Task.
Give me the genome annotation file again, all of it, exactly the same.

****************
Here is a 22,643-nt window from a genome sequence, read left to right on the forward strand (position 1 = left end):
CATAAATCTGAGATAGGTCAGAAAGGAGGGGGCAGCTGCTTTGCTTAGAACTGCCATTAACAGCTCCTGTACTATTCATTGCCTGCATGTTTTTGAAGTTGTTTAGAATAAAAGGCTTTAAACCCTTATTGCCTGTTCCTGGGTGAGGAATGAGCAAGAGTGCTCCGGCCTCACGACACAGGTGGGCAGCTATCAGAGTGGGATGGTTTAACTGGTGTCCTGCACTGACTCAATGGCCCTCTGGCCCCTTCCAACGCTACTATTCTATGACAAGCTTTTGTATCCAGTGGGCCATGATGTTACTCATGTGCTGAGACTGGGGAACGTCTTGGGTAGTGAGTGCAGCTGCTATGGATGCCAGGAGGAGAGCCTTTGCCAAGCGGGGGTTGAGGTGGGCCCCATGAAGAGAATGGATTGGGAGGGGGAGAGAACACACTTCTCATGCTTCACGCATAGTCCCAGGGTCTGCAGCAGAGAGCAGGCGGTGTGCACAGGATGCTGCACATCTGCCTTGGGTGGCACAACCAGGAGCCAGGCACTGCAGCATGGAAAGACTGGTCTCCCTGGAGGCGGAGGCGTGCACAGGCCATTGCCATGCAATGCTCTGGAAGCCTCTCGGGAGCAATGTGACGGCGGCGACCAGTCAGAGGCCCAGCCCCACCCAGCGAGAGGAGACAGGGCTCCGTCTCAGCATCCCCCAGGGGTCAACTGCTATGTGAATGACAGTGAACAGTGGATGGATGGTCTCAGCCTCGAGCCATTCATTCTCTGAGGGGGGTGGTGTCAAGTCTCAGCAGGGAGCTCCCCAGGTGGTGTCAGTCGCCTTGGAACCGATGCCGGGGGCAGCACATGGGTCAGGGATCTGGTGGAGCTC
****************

Here is a 22,643-nt window from a genome sequence, read left to right on the forward strand (position 1 = left end):
CATAAATCTGAGATAGGTCAGAAAGGAGGGGGCAGCTGCTTTGCTTAGAACTGCCATTAACAGCTCCTGTACTATTCATTGCCTGCATGTTTTTGAAGTTGTTTAGAATAAAAGGCTTTAAACCCTTATTGCCTGTTCCTGGGTGAGGAATGAGCAAGAGTGCTCCGGCCTCACGACACAGGTGGGCAGCTATCAGAGTGGGATGGTTTAACTGGTGTCCTGCACTGACTCAATGGCCCTCTGGCCCCTTCCAACGCTACTATTCTATGACAAGCTTTTGTATCCAGTGGGCCATGATGTTACTCATGTGCTGAGACTGGGGAACGTCTTGGGTAGTGAGTGCAGCTGCTATGGATGCCAGGAGGAGAGCCTTTGCCAAGCGGGGGTTGAGGTGGGCCCCATGAAGAGAATGGATTGGGAGGGGGAGAGAACACACTTCTCATGCTTCACGCATAGTCCCAGGGTCTGCAGCAGAGAGCAGGCGGTGTGCACAGGATGCTGCACATCTGCCTTGGGTGGCACAACCAGGAGCCAGGCACTGCAGCATGGAAAGACTGGTCTCCCTGGAGGCGGAGGCGTGCACAGGCCATTGCCATGCAATGCTCTGGAAGCCTCTCGGGAGCAATGTGACGGCGGCGACCAGTCAGAGGCCCAGCCCCACCCAGCGAGAGGAGACAGGGCTCCGTCTCAGCATCCCCCAGGGGTCAACTGCTATGTGAATGACAGTGAACAGTGGATGGATGGTCTCAGCCTCGAGCCATTCATTCTCTGAGGGGGGTGGTGTCAAGTCTCAGCAGGGAGCTCCCCAGGTGGTGTCAGTCGCCTTGGAACCGATGCCGGGGGCAGCACATGGGTCAGGGATCTGGTGGAGCTC